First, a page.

The carbon intensity reduction rate is essentially the degree of reduction in pollutant emissions brought about by low-carbon governance; that is, the more obvious the reduction in carbon intensity, the better the low-carbon governance effect. To reflect the effect of low-carbon governance intensity on the YRB’s GTFP from an intuitive point of view, we use the ratio of environment-related words to the total word count of the report on the government’s work as a proxy variable for the government’s environmental governance (Chen et al., 2018; Zhong et al., 2021). The results in column 2 show that low-carbon governance intensity also has a significant effect on GTFP, indicating that the carbon intensity reduction rate is properly characterized. Environmental governance investment efficiency (η) in the model is reasonable and effective.

From the perspective of the two core explanatory variables on innovation, the coefficients on innovative human capital (human_e) and innovative physical capital (patent_e) are both significantly positive, indicating that the greater the input of innovative human and physical capital, the higher the GTFP, supporting the effectiveness of Proposition 2. Thus, innovative human and physical capital, as the key factors promoting technological progress, play key roles in increasing the ability to digest, absorb, and apply existing technologies. As we empirically demonstrate, they are of great significance to the YRB’s green and low-carbon transition of the YRB.

Above all, low-carbon governance has obviously promoted the green transition of the Yellow River basin. In contrast, innovation activities, as important factors of sustainable and high-quality economic and social development, have played a very weak role in the green transition of the YRB. We believe that the lack of innovative vitality may be the key reason for the slow and even backward process of low-carbon transformation in the Yellow River basin.

To ensure robustness, four approaches were used to re-estimate the relevant parameters and test the robustness of the empirical conclusions (Table 4). We replaced explanatory variable ER (column 4), replaced the GTFP value from the global Malmquist-Luenberger index with the adjacent reference global Malmquist-Luenberger index as the explained variable (column 5), removed the provincial capital city (column 6), and performed a generalized method of moments regression with a one-period lag of the explained variable (column 7). In column (4), the proportion of the word frequency related to the word “environmental protection” in the work report of each city’s government in the total number of words in the report is used as a substitute variable for the intensity of environmental governance. The results show that ER-new has also significantly improved the GTFP, which fully shows that it is reasonable and effective to characterize the investment efficiency of environmental governance in the model by the reduction rate of carbon intensity. The results of the robustness tests show that the estimation results of the three main explanatory variables are consistent with the model’s benchmark regression results. Thus, the results are relatively robust.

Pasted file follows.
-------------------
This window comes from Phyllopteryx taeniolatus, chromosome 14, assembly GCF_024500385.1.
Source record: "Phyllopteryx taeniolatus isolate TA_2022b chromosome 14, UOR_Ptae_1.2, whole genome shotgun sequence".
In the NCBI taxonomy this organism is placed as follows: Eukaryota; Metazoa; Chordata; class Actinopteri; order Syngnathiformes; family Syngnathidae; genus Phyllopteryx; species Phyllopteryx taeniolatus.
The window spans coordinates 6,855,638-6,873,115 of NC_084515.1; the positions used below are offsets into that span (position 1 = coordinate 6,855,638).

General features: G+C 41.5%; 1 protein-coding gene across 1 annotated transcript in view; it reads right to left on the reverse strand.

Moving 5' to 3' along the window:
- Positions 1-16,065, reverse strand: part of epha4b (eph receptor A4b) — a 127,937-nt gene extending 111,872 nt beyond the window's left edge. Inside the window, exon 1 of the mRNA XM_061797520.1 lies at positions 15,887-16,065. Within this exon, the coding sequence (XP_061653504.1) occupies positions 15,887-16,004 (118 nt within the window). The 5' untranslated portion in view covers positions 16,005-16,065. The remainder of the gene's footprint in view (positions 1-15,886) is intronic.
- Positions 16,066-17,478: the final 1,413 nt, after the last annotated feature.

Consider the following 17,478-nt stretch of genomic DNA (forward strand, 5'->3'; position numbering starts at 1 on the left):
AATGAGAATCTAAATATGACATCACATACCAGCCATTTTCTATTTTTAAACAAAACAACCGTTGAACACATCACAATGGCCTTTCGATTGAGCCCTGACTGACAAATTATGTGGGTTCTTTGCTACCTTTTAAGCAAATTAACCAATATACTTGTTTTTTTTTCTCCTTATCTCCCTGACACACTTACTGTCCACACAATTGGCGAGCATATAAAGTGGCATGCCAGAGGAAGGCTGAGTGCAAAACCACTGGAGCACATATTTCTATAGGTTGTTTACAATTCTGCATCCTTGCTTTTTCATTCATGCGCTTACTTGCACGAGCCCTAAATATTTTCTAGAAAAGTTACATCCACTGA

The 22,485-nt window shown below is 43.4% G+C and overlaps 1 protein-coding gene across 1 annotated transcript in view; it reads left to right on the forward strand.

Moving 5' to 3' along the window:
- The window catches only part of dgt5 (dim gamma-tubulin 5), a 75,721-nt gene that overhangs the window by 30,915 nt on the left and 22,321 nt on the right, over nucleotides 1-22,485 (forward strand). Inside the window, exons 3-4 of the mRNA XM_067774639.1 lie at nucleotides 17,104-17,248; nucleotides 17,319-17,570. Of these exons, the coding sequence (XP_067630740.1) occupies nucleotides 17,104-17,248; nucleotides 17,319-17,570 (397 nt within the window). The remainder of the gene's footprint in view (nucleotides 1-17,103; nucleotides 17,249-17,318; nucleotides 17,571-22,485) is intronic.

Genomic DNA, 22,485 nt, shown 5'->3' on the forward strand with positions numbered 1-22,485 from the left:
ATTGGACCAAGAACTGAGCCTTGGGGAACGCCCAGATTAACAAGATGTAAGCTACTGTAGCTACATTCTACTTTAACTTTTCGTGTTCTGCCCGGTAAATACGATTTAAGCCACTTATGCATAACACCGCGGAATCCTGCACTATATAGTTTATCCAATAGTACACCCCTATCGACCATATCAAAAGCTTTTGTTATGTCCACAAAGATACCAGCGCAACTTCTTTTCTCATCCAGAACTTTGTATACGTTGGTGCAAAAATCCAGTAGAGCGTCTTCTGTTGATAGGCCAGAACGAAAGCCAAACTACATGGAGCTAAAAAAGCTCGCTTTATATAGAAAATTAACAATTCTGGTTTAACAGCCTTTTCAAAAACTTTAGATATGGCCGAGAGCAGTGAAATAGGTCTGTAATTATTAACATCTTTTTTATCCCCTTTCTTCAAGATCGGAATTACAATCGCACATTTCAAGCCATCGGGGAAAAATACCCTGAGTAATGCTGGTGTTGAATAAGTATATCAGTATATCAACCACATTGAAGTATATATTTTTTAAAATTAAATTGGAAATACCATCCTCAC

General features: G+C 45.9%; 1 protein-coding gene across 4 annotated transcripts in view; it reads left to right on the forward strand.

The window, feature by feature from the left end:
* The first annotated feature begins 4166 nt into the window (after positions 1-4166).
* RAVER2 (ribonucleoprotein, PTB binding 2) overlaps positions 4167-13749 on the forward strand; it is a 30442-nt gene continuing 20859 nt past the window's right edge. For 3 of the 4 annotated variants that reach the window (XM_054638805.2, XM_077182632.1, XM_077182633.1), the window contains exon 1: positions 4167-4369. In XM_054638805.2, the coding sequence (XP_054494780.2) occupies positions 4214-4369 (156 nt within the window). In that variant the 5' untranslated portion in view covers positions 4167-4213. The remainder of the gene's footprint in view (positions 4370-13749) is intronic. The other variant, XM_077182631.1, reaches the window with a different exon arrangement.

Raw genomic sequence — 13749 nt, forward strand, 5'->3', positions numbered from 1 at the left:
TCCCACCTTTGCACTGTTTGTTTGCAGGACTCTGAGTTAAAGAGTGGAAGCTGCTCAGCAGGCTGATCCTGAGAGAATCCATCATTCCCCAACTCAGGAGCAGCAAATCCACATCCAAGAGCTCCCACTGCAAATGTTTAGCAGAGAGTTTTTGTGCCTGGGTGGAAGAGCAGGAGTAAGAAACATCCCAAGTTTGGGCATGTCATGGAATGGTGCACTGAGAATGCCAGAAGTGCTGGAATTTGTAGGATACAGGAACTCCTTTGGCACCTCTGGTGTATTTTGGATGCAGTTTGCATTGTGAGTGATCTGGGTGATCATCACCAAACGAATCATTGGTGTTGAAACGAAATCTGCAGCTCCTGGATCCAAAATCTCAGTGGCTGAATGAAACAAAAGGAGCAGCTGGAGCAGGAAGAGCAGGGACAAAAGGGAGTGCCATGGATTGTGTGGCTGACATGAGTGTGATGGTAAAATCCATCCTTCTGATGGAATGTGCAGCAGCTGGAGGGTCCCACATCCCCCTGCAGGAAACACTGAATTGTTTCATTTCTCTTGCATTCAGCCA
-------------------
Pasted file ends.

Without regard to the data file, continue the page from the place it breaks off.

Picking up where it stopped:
TABLE 4. Robustness tests.

4.3 Regression results of development period

At present, China is transitioning from a high-speed development period that is driven by factors and investment to a high-quality development stage that is driven by innovation. The effect of low-carbon governance and innovation activities on green transition is further examined in two periods, namely 2004–2011, the investment-driven period, and the innovation-driven period after 2012. Table 5 reports the regression results. It is obvious that low-carbon governance and innovation activities have significant temporal heterogeneity in these two periods.


TABLE 5. Estimated results at different periods of development.

First, low-carbon governance plays a significant role in enhancing GTFP only in the innovation-driven period. That is, in the rapid economic growth stage, development-oriented high investment and high consumption lead to weak low-carbon governance effects. Second, although innovative human capital has made insufficient contribution to green transformation in the investment-driven period. While it has accumulated rich human capital. As a result, human capital in innovation-driven period begin to play a role in promoting green transformation. Third, innovative physical capital significantly improved GTFP in the investment-driven period, but did not play a significant role in promoting the innovation-driven period. The drive of physical capital investment has been unable to promote high-quality economic development in the YRB, and physical capital has gradually weakened against innovative human capital. One possible explanation is that with the arrival of the high-quality development, division of labor based on specialization is deepened. Material capital is gradually replaced by innovative human capital.

According to the results, the factors driving green transition are changing at different stages of development. This also means that at different stages of development, the factors leading to the dilemma of green transformation will also change. For example, in innovation driven period, innovative physical capital may be the main reason for the decline of green transformation. To solve the dilemma of green transformation in the current and future time of the innovation driven stage, we should not only reverse the negative effect of innovative material capital, but further enhance the impetus of innovative human capital and low-carbon governance to green transformation.

5 Further study